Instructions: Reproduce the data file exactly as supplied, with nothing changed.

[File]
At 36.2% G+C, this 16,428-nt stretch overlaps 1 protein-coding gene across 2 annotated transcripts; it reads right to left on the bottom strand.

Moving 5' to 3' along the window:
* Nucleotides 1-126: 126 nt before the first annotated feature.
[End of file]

At 36.2% G+C, this 16,428-nt stretch overlaps 1 protein-coding gene across 2 annotated transcripts; it reads right to left on the bottom strand.

Moving 5' to 3' along the window:
* Nucleotides 1-126: 126 nt before the first annotated feature.